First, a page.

How can mitigation help you in a criminal case?

When facing a criminal charge, you may want the court to hear your story from you, not from the prosecutor or by reading the police report. Mitigation is a humanizing approach that most people employ before a judge determines a sentence

Below are circumstances that can help lessen your sentence through mitigation:

You lack a prior criminal record 

If you don’t have a criminal record, mitigation can help you. Inform the court how you have been a law-abiding citizen and only made a mistake. Without a record, a judge may not view the crime as a pattern. That may induce them to give you a second chance.

You played a minor role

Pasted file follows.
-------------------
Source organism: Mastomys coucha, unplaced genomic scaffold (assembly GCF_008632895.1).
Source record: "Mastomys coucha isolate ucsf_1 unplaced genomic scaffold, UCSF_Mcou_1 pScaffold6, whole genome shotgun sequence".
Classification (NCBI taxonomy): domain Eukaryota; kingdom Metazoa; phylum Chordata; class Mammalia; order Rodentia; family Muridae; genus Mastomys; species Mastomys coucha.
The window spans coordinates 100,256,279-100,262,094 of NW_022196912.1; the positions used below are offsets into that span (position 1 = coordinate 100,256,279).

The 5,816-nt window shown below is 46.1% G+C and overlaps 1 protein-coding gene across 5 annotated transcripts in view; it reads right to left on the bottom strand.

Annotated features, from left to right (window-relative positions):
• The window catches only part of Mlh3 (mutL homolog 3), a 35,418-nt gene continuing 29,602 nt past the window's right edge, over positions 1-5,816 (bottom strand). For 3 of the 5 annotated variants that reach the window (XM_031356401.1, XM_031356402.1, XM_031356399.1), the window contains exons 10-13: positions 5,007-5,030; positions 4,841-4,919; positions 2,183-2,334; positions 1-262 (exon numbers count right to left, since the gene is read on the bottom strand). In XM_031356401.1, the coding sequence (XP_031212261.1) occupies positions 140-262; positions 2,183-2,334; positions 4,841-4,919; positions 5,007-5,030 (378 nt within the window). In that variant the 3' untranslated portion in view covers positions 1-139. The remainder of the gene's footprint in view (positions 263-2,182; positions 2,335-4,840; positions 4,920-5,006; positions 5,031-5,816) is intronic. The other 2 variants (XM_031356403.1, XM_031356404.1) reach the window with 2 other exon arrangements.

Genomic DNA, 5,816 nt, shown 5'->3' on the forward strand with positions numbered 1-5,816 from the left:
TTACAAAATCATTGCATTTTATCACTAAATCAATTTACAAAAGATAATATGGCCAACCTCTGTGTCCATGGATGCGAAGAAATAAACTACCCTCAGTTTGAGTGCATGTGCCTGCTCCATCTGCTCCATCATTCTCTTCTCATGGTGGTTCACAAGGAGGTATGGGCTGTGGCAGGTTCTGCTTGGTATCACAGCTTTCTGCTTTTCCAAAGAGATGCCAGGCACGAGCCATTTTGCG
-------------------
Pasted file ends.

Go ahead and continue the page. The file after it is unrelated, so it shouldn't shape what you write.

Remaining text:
The court may be harsh to defendants who played a major role in a crime. Thus, if you can state and prove that you had a minor role in the offense, you may not face similar penalties as those with a leadership role.

You were in difficult circumstances

If you were struggling with a situation, such as an addiction or any other issue that may have pushed you to commit the offense, tell the court about it. You may be able to get into a recovery program for whatever issue you have, which can improve your life and keep you out of trouble.

Nobody suffered serious harm

Judges can be harsh on defendants who cause someone else major physical injuries or financial losses. If the victim(s) in your case didn’t suffer major losses, that could be another mitigating factor. 

Mitigation “connects the dots” – it helps people understand the causes and effects that lead to a criminal charge. It will help to get legal guidance to know the best way to tell your story.  

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